First, there are the flashbacks, accounting for Colin's present predicament at a length (about half the running time?) in no way justified by their content, which adds up to nothing we haven't seen time and time again in the recent past, or by their uninteresting and laboured presentation (the spending spree done after the style of a TV shopping gazette). The script as a whole has that bitty, desultory, involved construction which is the bane of so much British screenwriting, old and new; every attempt to hide the fact that a tiny anecdote is being spun out leads to the most reactionary longing on the part of the viewer for some solid, dramatic meat of the most old-fashioned kind. Just as fussy are the devices tagged on to some otherwise attractive running scenes - water-reflected shots, upside-down shots, whirling tree-top shots, and the self-indulgent barrage of "thought stream" cut-ins from previous flashbacks during the actual race, a sequence simply crying out for clarity.
The lack of confidence behind this restless tricksiness extends to all sorts of other things. The riot, for instance, is shot in fast, lateral tracking movements back and forth, indicative less of trapped rage on the screen than of panic behind the view-finder. The photographic texture keeps switching from the grainy, pseudo-documentary to the intrusively pretty (much of the open air material). It seems significant that Lassally's camerawork is most effective at its closest and most straightforward, moving in on a fight or observing the subtle irritations of Redgrave's Governor in the face of the inanities of a psychiatrist-housemaster. The sound-track not only plugs ironies like the gap between boys singing Jerusalem and one of their number being chased, caught and probably beaten up; it goes in, in a studied, academic way, for such recently popular devices, à la Saturday Night and Sunday Morning as dialogue preceding image. When these devices step outside the realm of British "new wave" film-making into what can only be described as cribs (though doubtless an homage was intended) from Truffaut's Quatre Cent Coups, one's doubts as to the course Richardson's style is taking reach disquieting proportions. Speeded-up movement, jump-cuts, bits of business with a hat and a typewriter, the interview with the psychiatrist, even if such borrowings were justifiable they would still have to work in themselves in a way they certainly don't here. And, anyway, where is Richardson's own style?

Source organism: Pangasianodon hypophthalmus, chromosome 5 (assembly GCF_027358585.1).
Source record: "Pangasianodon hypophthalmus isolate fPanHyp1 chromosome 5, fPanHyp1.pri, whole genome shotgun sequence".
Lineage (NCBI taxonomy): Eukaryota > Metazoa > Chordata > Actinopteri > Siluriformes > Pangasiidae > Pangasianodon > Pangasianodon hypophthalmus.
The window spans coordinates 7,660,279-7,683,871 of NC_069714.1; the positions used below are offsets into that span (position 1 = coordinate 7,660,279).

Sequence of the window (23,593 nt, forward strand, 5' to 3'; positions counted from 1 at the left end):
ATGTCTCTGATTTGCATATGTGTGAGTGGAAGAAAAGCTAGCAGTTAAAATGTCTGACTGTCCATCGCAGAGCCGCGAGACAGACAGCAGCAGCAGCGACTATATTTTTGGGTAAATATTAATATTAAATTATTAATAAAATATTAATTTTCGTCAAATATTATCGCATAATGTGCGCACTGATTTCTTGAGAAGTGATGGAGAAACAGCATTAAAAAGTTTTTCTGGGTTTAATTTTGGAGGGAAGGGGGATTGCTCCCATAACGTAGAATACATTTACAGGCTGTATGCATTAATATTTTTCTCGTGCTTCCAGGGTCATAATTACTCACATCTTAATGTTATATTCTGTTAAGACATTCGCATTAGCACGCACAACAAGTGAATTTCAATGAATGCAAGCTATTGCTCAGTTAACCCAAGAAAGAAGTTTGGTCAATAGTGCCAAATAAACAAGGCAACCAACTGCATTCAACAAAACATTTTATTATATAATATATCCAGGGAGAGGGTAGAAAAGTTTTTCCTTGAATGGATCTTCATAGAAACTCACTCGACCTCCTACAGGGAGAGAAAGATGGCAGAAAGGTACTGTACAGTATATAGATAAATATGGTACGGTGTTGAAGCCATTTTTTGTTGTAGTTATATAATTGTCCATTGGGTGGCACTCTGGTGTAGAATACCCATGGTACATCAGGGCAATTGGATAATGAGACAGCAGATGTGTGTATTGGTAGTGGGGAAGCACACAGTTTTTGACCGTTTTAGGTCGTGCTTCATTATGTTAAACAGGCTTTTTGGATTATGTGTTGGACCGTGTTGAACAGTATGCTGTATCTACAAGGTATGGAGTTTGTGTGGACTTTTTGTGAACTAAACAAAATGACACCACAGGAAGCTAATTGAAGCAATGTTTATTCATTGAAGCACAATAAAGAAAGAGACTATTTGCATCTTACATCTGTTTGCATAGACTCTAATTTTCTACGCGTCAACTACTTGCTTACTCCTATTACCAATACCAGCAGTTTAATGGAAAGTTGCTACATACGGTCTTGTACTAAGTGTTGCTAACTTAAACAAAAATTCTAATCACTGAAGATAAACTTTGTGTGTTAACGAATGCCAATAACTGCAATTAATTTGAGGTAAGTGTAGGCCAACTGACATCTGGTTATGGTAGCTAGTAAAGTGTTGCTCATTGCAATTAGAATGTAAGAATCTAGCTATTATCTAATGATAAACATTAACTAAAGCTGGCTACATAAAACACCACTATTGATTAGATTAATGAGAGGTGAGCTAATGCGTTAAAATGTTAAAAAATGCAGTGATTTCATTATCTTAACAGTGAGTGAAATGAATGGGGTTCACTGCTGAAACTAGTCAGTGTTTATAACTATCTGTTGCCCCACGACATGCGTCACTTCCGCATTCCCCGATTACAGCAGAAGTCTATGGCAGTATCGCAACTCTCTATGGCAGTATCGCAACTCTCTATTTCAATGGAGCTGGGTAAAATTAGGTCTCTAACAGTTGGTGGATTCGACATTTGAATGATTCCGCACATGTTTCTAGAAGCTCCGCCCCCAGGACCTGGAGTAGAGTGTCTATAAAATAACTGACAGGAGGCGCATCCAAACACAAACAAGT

Against this, and a great deal of childishly unacceptable caricature (the concert artists, the pompous TV Tory, elements in Redgrave's sometimes perceptively underplayed Governor), must be set several excellent performances - James Bolam as the friend, almost all the boys (surprisingly enough the public school types are absolutely believable, done with untypical generosity) and Tom Courtenay as Colin. Courtenay displays a surly iconoclasm tempered with humour and intelligence that preserves a much-needed equilibrium between the viewer's sympathy and his natural impatience. His portrait of a sturdy recalcitrance channelled by depressingly unhealthy, hopeless circumstances into something genuinely tragic is exactly right. He persuades, in fact, where the film doesn't. Still, one looks forward to Richardson's next, Tom Jones, with undiminished interest and curiosity.
The Monthly Film Bulletin was published by the British Film Institute between 1934 and 1991. Initially aimed at distributors and exhibitors as well as filmgoers, it carried reviews and details of all UK film releases. In 1991, the Bulletin was absorbed by Sight and Sound magazine.
|The Loneliness of the Long Distance Runner
|Directed by||Tony Richardson|
|Written by||Alan Sillitoe|
|Editing by||Anthony Gibbs|
|Studio||Woodfall Film Productions|
|Running time||104 min|